An interest of mine is “Body Culture” (German: "Körperkultur"); basically, the study of cultural ways of moving. Here in Korea where I live, I can often very easily recognize a non-Korean from afar or from the back simply by the way they walk. I can also often accurately recognize Koreans that grew up abroad or lived abroad for a long time. Body movement is “regional” and can be acquired like an accent. Something I am slowly researching is how cultural ways of moving affect martial arts. I've already written a bit about it with regards to the “sine wave movement” on this blog and am currently working on a book about the topic (but it will still be a while before it's finished as I'm focusing on my PhD at present). For this short post, I want to show a small example of the relationship between a culture and their way of moving in the martial arts. The indigenous religion of Japan is Shinto.
Although Shinto does not have specific moral “doctrines,” it has a type of moral aesthetic. To quote Shinto priest Motohisa Yamakage: “Shinto conceives of good and evil in aesthetic terms, likening them to straight and curved lines. To the Japanese sensibility, a straight line is inherently beautiful. It need not be rigidly straight, but its emphasis should be forward and positive, signifying organic growth, clarity, and honesty” (The Essence of Shinto: Japan's Spiritual Heart, 2012:44, 45). There is an assumption people have about Karate—that Karate's linear movements developed for practical purposes based on the idea that the shortest distance between two points is a straight line. What if Karate movements evolved to look the way they do not primarily because of their practicality, but because the cultural “sensibility” is that straight lines are “good,” while curved lines are “evil”? One can see something of this in the difference between Karate as it is practiced in mainland Japan where Shintoism is particularly emphasized, as opposed to on Okinawa.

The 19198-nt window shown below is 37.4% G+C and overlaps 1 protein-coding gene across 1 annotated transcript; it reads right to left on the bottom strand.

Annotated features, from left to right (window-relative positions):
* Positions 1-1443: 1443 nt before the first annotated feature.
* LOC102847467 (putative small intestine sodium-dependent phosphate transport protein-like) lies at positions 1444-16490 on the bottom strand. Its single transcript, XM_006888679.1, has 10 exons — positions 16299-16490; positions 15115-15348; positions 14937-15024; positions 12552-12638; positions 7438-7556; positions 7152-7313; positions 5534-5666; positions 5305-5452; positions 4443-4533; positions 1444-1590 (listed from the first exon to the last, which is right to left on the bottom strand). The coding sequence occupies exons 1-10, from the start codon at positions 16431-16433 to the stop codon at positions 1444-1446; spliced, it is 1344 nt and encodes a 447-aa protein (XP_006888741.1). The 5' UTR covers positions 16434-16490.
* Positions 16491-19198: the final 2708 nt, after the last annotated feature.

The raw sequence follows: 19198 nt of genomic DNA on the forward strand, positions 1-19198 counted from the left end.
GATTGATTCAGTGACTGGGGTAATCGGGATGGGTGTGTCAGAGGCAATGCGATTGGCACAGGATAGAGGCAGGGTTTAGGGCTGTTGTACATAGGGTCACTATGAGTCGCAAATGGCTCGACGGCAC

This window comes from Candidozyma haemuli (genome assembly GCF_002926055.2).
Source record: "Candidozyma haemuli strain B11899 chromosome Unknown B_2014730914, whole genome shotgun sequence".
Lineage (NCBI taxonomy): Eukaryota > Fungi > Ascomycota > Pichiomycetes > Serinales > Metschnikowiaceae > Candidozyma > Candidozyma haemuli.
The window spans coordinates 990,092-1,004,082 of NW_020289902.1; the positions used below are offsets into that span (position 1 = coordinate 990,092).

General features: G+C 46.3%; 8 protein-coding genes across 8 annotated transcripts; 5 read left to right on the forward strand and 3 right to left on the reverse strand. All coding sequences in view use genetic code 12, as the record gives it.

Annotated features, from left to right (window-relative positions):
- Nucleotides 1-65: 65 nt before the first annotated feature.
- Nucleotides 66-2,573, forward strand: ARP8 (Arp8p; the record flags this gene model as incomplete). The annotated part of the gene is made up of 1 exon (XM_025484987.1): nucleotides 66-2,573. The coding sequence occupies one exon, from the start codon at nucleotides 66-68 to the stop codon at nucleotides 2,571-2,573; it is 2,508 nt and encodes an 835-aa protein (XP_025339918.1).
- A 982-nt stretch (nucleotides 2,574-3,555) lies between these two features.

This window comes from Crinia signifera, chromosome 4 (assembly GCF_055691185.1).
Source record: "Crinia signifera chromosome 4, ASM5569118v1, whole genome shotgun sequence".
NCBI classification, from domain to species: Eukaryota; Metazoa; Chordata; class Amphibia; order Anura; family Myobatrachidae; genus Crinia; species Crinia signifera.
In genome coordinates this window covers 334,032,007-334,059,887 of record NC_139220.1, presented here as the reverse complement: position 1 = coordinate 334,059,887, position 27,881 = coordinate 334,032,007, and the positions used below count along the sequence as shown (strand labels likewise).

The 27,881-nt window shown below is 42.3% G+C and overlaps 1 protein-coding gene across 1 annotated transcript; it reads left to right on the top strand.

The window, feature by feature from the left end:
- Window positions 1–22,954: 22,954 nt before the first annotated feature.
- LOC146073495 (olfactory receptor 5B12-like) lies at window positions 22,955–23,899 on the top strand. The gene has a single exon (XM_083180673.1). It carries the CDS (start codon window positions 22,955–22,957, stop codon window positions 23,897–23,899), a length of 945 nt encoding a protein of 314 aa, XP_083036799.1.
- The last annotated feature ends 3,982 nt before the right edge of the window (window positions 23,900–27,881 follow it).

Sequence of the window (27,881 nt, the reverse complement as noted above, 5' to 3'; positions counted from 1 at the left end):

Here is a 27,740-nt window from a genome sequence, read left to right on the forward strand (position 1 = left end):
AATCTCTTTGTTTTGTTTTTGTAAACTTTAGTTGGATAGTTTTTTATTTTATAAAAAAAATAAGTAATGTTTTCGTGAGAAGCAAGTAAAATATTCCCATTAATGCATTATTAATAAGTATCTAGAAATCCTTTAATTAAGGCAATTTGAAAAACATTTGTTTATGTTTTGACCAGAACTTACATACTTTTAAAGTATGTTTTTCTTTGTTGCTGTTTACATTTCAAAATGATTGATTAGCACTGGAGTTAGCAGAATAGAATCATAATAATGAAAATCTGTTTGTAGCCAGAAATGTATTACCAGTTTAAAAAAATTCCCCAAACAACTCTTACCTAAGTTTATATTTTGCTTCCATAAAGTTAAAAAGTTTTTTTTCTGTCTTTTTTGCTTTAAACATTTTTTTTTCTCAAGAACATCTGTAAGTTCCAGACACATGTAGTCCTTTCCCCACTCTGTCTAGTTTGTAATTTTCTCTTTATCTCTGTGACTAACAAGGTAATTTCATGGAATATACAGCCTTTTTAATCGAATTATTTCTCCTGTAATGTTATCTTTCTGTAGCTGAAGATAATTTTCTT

I propose that while this might be a weird concept to accept for people unfamiliar with body culture, it becomes less strange once you start to look at the dances cultures. I have asserted before that there is a connection between Korean folk dance, Taekkyeon and ITF Taekwon-Do. They all share a particular Korean three-beat rhythm and a peculiar “bounciness”, or what is known in Korean folk dance as “verticality”. When one looks at Japanese performing arts and dances, one can also see similarities with Karate. Neither is it surprising that Chinese martial arts and Chinese performing arts (Chinese opera) greatly overlap.
The idea that in the traditional martial arts we move in certain ways, that kata or patterns are performed in particular ways, strictly based on efficiency or practicality of technique is an assumption. I'm not denying that practical considerations are indeed part of the way the martial arts move, but one cannot deny the influence of a cultural context of the martial arts—of body culture. There are reasons all the martial arts around the world do not look and move the exact same way. If it was all about the most “effective” technique, then there should have been much more uniformity. The cultural context has a big influence on the body culture, and in turn on the martial arts that developed in those cultures. Body culture may be influenced by such obscure things as an aesthetic appreciation of straight lines over curved lines, or the cultural folk rhythms, and many other variables.
What does this mean for martial artists? For one, there is a difference between a martial art which is embedded with a cultural heritage as opposed to a pure (if such a thing exists) combative system. The next time you practise Taekwon-Do, or Shotokan Karate, or Whin Chun, or Capoeira, or Savate, to name just these few martial arts as examples, know that you are not simply learning fighting techniques, you are also learning a particular cultural way of moving your body—you are in fact learning a body culture.